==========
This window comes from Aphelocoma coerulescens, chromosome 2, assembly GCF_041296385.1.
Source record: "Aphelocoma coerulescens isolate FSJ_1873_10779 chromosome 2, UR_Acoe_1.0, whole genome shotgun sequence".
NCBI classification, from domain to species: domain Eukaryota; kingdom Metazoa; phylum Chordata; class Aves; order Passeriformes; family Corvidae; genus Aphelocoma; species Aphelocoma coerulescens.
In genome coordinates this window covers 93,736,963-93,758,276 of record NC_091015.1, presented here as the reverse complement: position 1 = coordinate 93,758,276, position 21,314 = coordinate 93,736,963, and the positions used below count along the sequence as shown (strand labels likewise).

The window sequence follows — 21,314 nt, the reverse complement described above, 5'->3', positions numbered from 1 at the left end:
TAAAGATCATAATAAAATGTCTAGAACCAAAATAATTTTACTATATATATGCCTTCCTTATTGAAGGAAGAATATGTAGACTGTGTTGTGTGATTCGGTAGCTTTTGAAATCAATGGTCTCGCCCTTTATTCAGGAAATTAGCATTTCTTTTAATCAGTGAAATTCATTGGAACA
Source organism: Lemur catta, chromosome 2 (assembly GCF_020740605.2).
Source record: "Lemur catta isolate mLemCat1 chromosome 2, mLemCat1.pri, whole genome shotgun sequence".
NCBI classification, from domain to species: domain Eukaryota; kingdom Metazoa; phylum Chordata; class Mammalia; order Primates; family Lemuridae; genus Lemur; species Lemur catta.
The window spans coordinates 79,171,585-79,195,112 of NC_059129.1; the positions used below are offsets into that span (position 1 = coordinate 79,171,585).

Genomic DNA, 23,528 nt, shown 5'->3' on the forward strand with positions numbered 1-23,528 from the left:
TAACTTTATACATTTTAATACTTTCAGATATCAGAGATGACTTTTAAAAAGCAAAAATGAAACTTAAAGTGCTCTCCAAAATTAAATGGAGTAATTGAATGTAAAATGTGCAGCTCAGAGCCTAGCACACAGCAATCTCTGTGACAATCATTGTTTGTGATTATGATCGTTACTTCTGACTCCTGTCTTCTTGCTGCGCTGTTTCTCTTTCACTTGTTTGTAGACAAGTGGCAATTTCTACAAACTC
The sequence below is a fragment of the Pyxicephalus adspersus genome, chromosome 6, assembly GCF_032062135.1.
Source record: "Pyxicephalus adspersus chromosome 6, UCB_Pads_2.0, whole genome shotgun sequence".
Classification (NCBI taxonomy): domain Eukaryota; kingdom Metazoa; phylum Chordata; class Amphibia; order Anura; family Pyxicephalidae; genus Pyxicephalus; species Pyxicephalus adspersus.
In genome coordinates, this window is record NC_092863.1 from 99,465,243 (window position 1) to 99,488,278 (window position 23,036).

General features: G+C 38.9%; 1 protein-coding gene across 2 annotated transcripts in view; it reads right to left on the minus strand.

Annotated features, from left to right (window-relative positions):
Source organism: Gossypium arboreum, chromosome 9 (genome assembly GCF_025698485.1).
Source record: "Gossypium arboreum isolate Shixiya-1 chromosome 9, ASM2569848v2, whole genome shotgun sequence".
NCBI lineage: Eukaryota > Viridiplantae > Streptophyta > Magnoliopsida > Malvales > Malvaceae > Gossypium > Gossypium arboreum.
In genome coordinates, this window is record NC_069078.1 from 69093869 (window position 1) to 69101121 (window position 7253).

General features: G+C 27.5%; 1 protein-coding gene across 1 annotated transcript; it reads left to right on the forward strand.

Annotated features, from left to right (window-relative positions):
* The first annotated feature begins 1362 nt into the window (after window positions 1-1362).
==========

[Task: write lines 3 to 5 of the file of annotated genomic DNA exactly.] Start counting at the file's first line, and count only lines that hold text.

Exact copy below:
NCBI classification, from domain to species: domain Eukaryota; kingdom Metazoa; phylum Chordata; class Aves; order Passeriformes; family Corvidae; genus Aphelocoma; species Aphelocoma coerulescens.
In genome coordinates this window covers 93,736,963-93,758,276 of record NC_091015.1, presented here as the reverse complement: position 1 = coordinate 93,758,276, position 21,314 = coordinate 93,736,963, and the positions used below count along the sequence as shown (strand labels likewise).

The window sequence follows — 21,314 nt, the reverse complement described above, 5'->3', positions numbered from 1 at the left end: